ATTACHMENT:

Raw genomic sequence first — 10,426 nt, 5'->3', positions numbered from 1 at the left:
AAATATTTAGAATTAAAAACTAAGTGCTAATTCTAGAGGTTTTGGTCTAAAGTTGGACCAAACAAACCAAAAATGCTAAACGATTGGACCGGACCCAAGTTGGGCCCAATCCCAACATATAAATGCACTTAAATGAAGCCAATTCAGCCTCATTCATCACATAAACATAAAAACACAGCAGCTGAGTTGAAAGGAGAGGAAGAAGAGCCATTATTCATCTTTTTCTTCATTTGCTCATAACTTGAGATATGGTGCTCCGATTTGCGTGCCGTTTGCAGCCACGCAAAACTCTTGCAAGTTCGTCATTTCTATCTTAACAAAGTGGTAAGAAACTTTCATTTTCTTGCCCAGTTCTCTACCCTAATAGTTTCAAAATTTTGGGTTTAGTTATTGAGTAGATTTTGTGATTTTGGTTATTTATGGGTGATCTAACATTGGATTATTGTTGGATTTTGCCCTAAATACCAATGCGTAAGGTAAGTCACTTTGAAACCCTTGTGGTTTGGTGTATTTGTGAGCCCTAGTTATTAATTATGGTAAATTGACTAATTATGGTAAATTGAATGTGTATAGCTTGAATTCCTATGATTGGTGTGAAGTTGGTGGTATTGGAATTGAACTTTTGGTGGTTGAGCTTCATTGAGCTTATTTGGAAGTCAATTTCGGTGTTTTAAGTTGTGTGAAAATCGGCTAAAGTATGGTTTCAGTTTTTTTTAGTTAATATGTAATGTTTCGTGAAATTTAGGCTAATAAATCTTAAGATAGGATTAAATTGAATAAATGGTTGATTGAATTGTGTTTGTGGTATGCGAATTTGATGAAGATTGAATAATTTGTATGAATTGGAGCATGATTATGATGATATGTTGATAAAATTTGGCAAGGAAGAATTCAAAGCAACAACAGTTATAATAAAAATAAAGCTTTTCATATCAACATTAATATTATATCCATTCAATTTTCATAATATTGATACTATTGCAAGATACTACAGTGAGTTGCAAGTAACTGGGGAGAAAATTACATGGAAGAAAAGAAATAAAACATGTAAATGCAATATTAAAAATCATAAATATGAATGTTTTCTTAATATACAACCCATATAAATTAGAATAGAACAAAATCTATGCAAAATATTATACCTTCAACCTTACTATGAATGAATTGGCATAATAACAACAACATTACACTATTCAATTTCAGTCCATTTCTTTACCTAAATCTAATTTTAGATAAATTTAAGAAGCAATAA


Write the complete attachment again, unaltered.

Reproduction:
Raw genomic sequence first — 10,426 nt, 5'->3', positions numbered from 1 at the left:
AAATATTTAGAATTAAAAACTAAGTGCTAATTCTAGAGGTTTTGGTCTAAAGTTGGACCAAACAAACCAAAAATGCTAAACGATTGGACCGGACCCAAGTTGGGCCCAATCCCAACATATAAATGCACTTAAATGAAGCCAATTCAGCCTCATTCATCACATAAACATAAAAACACAGCAGCTGAGTTGAAAGGAGAGGAAGAAGAGCCATTATTCATCTTTTTCTTCATTTGCTCATAACTTGAGATATGGTGCTCCGATTTGCGTGCCGTTTGCAGCCACGCAAAACTCTTGCAAGTTCGTCATTTCTATCTTAACAAAGTGGTAAGAAACTTTCATTTTCTTGCCCAGTTCTCTACCCTAATAGTTTCAAAATTTTGGGTTTAGTTATTGAGTAGATTTTGTGATTTTGGTTATTTATGGGTGATCTAACATTGGATTATTGTTGGATTTTGCCCTAAATACCAATGCGTAAGGTAAGTCACTTTGAAACCCTTGTGGTTTGGTGTATTTGTGAGCCCTAGTTATTAATTATGGTAAATTGACTAATTATGGTAAATTGAATGTGTATAGCTTGAATTCCTATGATTGGTGTGAAGTTGGTGGTATTGGAATTGAACTTTTGGTGGTTGAGCTTCATTGAGCTTATTTGGAAGTCAATTTCGGTGTTTTAAGTTGTGTGAAAATCGGCTAAAGTATGGTTTCAGTTTTTTTTAGTTAATATGTAATGTTTCGTGAAATTTAGGCTAATAAATCTTAAGATAGGATTAAATTGAATAAATGGTTGATTGAATTGTGTTTGTGGTATGCGAATTTGATGAAGATTGAATAATTTGTATGAATTGGAGCATGATTATGATGATATGTTGATAAAATTTGGCAAGGAAGAATTCAAAGCAACAACAGTTATAATAAAAATAAAGCTTTTCATATCAACATTAATATTATATCCATTCAATTTTCATAATATTGATACTATTGCAAGATACTACAGTGAGTTGCAAGTAACTGGGGAGAAAATTACATGGAAGAAAAGAAATAAAACATGTAAATGCAATATTAAAAATCATAAATATGAATGTTTTCTTAATATACAACCCATATAAATTAGAATAGAACAAAATCTATGCAAAATATTATACCTTCAACCTTACTATGAATGAATTGGCATAATAACAACAACATTACACTATTCAATTTCAGTCCATTTCTTTACCTAAATCTAATTTTAGATAAATTTAAGAAGCAATAA